After leaving the Jewel Tower, our destination was the Prince of Wales Theatre for a performance of  The Book Of Mormon. With a few hours to spare and not far to go, we had plenty of time for sightseeing on the way.

From Abingdon St, we turned into Great George St where we paused while the bells of Big Ben rang out on the hour.

At Westminster Bridge, we admired the mighty Boudicca on her chariot, charging into battle against Roman invaders.

Modern battles are also remembered along Victoria Embankment. The Royal Air Force Memorial is dedicated to Air Force members who were casualties of World War 1.

Further along, the dramatic Battle of Britain London Monument commemorates British airmen who took part in the Battle of Britain in World War 2. The monument also acknowledges those from 14 other countries who joined the Allied Forces.

Just before the Golden Jubilee Bridge, we turned onto Northumberland Avenue which leads to  Trafalgar Square and Admiralty Arch, commissioned by King Edward VII in memory of his mother, Queen Victoria.

Trafalgar Square is dominated by Nelson’s Column, dedicated to the memory of Admiral Horatio Nelson, who was killed during the Battle of Trafalgar in 1805. Four Barbary Lions surround the column while a statue of King George IV dressed in Roman regalia overlooks the square.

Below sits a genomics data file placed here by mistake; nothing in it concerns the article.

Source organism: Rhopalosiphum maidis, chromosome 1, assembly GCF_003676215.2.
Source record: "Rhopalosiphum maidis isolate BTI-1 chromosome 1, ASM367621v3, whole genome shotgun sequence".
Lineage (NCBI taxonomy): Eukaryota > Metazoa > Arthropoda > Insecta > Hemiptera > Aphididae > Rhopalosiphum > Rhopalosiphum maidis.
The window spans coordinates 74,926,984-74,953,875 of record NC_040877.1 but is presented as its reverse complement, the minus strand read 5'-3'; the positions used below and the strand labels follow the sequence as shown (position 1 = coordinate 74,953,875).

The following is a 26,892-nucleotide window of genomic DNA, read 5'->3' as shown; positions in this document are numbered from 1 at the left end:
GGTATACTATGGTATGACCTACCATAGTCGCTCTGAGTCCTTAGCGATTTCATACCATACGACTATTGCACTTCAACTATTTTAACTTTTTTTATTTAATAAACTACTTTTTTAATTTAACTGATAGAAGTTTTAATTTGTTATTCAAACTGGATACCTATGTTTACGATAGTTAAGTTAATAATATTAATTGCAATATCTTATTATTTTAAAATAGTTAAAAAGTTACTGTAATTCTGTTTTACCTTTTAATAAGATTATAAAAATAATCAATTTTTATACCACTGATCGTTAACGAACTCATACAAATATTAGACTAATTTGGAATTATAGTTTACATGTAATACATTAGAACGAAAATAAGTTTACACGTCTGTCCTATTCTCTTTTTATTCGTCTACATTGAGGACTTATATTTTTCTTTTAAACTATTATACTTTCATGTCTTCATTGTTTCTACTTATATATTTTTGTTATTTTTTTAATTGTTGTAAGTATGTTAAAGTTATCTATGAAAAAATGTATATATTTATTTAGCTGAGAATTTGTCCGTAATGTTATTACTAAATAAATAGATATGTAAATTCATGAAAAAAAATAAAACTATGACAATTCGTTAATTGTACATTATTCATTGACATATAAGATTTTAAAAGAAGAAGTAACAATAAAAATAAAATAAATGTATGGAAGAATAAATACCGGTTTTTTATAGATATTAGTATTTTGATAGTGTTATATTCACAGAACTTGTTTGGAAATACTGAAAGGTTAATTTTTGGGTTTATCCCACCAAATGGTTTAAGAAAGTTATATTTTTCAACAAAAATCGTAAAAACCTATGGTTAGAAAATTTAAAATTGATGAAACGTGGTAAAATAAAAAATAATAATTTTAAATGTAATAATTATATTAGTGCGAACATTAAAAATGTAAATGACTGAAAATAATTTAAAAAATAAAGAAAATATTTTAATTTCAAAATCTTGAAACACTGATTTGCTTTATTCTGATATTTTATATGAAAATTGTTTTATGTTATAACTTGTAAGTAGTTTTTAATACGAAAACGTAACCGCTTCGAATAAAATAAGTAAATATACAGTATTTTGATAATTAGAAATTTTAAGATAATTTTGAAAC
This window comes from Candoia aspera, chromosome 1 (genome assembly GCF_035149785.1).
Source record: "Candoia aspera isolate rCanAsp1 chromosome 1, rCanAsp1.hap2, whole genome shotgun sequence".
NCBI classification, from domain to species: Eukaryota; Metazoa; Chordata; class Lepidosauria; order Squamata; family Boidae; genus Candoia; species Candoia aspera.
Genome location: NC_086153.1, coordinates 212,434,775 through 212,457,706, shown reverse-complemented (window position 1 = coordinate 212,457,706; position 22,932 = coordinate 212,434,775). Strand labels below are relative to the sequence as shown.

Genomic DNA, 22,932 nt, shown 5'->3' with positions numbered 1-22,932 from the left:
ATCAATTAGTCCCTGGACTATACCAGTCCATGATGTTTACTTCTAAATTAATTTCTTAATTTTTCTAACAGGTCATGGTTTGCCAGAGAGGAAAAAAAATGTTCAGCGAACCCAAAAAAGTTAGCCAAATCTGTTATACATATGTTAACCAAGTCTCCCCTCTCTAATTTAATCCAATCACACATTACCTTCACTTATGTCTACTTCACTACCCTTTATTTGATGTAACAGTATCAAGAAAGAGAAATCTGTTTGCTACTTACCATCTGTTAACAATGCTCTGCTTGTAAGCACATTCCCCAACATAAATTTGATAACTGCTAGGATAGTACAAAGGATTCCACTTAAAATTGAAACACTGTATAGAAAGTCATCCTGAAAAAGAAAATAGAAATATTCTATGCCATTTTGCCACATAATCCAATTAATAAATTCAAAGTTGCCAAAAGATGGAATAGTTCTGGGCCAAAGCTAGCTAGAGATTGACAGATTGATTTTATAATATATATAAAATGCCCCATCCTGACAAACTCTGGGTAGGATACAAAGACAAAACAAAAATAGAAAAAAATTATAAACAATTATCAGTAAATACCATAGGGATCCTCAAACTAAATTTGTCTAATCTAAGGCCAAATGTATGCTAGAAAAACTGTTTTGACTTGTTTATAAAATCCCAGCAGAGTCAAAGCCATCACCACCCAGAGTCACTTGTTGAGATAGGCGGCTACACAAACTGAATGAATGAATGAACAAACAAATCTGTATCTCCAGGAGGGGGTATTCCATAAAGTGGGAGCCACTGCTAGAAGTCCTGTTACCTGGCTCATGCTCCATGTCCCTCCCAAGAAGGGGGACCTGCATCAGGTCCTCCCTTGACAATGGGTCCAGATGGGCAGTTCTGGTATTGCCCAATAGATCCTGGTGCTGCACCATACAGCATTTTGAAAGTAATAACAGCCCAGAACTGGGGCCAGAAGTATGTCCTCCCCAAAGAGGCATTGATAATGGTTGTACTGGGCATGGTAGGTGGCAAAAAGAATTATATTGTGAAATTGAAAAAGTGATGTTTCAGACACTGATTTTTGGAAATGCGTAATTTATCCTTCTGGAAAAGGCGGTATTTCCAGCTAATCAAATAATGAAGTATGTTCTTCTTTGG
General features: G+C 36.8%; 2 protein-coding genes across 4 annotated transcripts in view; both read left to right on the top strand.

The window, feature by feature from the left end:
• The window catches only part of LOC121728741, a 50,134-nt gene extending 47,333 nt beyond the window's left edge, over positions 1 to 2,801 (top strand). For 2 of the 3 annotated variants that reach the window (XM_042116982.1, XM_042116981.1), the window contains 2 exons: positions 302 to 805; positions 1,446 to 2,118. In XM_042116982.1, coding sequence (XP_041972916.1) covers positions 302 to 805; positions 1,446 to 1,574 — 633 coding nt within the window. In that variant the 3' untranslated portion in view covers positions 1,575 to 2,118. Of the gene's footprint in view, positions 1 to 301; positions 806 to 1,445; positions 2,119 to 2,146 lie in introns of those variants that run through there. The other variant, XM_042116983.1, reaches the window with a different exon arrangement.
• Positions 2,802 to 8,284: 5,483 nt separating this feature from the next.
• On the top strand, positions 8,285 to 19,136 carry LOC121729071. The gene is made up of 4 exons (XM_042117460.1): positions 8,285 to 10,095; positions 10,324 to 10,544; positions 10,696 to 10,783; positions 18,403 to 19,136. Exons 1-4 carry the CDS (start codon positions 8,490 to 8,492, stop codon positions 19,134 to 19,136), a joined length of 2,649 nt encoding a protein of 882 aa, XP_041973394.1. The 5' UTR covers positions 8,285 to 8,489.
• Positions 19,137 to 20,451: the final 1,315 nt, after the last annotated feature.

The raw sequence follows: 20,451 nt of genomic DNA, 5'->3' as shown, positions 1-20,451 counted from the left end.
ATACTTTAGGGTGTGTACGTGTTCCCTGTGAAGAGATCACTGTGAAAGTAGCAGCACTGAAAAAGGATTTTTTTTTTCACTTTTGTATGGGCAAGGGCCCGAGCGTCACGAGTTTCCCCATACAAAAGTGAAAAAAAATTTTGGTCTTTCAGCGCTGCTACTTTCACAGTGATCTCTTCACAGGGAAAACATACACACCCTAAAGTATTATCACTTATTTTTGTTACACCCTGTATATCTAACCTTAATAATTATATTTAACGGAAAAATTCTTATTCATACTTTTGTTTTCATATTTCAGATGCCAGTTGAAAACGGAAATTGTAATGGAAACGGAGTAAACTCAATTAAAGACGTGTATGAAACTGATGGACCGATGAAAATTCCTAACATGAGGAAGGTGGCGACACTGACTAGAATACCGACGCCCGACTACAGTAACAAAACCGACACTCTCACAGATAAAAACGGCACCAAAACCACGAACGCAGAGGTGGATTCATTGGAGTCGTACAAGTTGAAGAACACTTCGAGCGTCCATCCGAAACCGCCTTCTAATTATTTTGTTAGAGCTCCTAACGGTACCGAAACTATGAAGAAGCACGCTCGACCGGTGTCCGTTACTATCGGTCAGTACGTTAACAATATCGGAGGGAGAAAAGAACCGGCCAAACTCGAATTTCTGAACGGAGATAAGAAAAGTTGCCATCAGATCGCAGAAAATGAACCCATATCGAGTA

Leaving Trafalgar Square we walked around the National Gallery into Charing Cross Road. The small restaurants lining Irving Street reminded us it was time for lunch. After a break for pizza at Il Padrino, we walked into Leicester Square, the entertainment hub of London.

A kaleidoscope of colour greeted us at M&M’s World, where we stocked up on sweet treats for later.

Even after stopping at all these places we were still early for the theatre, so we continued on to Picadilly Circus and the Cool Britannia store where we bought some last minute souvenirs.

Finally it was show time, so we joined the crowd waiting to enter the Prince of Wales Theatre on Coventry Street.

That’s another thing I love about London – so many theatres, so many shows.